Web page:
Made to Order
Prefabricated Housing

Canada was an early leader both in the construction of homes from highly processed wood products, and in the advancement of prefabricated wood housing. The prefab homes introduced by the British Columbia Mills, Timber and Trading Company of Vancouver were a significant contribution to the evolution of Canadian architecture. Prefabs existed before those of B.C. Mills, but these earlier efforts were flimsy and difficult to heat. B.C. Mills' superior offerings were shipped by rail, with pieces numbered and pre-painted. Buyers could assemble their homes in only a few days without professional assistance. Some of these dwellings still stand in Western Canada, mostly in the vicinity of Vancouver.

Shelter from the Storm
Veterans' Housing

During World War II, Victory Homes were introduced to house employees of defence-related industries. Partially prefabricated, Victory Homes were available in two models: bungalow or one-and-a-half storey. Only 245 square metres in area (800 square feet), each had only one bathroom, a small kitchen, no basement and no furnace. Updated and renovated, many Victory Homes are still part of Canada's architectural landscape today.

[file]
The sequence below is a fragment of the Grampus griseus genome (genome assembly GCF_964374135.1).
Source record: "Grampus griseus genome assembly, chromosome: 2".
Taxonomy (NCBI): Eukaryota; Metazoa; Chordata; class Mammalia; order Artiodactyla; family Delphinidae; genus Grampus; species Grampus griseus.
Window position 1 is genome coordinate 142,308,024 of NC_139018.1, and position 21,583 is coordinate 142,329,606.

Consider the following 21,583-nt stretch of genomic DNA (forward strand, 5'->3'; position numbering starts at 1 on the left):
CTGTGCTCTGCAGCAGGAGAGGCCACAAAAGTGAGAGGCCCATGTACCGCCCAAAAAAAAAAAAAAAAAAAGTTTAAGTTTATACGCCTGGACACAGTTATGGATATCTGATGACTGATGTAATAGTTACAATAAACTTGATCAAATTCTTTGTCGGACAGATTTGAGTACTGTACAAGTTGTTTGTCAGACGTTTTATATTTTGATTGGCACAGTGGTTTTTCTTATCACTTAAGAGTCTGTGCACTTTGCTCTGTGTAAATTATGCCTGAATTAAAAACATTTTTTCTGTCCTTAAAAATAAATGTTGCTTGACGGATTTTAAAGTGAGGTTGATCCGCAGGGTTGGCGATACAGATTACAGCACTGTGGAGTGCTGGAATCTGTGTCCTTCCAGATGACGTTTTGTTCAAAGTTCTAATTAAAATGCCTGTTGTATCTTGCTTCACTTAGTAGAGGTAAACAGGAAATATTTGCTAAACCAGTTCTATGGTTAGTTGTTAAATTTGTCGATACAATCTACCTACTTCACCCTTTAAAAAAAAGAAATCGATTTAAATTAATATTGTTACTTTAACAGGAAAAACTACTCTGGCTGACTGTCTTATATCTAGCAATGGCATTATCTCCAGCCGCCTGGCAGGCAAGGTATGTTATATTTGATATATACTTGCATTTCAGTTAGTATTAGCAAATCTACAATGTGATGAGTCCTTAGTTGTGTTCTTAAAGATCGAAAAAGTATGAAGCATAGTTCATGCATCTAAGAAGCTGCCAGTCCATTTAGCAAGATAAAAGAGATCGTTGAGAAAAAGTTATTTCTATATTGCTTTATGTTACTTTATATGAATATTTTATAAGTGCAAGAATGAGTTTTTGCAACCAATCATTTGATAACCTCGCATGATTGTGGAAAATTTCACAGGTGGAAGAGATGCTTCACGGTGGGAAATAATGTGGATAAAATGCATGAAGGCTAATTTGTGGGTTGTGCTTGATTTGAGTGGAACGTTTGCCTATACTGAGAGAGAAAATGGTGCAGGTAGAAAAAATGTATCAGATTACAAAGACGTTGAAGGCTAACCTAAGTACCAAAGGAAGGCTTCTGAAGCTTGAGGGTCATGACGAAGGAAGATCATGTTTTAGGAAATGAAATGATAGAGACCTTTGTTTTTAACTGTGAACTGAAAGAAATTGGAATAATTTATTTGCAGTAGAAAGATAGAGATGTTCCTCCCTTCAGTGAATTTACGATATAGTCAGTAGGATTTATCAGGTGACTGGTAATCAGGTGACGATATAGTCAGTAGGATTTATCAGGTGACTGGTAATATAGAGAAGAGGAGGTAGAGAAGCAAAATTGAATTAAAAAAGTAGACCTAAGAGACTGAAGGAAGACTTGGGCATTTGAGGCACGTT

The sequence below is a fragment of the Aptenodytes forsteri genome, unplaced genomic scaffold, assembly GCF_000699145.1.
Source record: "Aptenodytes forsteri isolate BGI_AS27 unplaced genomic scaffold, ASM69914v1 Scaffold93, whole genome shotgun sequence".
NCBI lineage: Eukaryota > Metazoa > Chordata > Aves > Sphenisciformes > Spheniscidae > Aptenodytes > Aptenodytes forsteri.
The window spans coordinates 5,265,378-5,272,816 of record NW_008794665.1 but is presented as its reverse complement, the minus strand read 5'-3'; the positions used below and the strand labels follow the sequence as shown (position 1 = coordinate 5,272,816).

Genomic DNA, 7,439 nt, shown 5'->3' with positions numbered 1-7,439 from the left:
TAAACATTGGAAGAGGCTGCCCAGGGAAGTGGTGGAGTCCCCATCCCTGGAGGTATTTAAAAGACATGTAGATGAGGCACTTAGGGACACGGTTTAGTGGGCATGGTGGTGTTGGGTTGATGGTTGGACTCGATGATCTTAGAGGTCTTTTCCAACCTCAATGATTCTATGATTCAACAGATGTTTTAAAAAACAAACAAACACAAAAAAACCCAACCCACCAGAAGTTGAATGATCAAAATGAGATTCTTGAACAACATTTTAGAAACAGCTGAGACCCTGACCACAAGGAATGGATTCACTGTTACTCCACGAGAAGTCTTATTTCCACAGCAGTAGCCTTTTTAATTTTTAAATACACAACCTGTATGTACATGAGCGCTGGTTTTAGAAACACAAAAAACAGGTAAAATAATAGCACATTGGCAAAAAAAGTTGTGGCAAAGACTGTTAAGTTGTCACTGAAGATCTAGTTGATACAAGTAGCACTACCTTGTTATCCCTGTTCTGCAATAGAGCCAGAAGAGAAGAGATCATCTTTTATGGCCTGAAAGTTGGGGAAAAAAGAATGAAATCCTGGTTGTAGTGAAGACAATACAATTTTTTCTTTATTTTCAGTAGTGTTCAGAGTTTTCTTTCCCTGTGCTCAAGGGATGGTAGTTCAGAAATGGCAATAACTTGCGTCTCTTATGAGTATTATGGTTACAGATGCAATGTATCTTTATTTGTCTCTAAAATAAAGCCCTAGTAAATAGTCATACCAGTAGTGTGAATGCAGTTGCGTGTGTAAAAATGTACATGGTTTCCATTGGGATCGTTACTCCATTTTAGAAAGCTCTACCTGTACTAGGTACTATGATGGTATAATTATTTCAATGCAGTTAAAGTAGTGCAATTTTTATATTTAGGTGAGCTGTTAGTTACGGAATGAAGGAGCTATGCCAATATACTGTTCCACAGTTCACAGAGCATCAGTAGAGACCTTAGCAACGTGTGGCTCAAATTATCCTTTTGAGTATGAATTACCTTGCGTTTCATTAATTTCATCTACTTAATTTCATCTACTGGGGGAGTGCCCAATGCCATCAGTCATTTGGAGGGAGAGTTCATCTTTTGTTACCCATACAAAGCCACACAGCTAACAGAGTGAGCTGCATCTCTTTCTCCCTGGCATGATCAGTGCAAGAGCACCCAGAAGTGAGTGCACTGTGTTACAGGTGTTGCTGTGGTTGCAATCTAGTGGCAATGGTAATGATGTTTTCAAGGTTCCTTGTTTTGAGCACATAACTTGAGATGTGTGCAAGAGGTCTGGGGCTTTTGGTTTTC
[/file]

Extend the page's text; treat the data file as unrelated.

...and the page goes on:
The Dawn of the Suburb
Planned Community Housing

Shortly after World War II, Don Mills, Ontario emerged as Canada's first corporate suburb. A landscape architect named Macklin Hancock was instrumental in the design. Along with a team of fellow architects, he introduced key concepts for planned community housing: neighborhoods, a discontinuous road system, a profusion of green space, new house forms and new lot configurations. When Hancock's plan emerged as a success, other developers quickly adopted his concepts. By 1970, the planning of every Canadian city was dominated by the Hancock formula.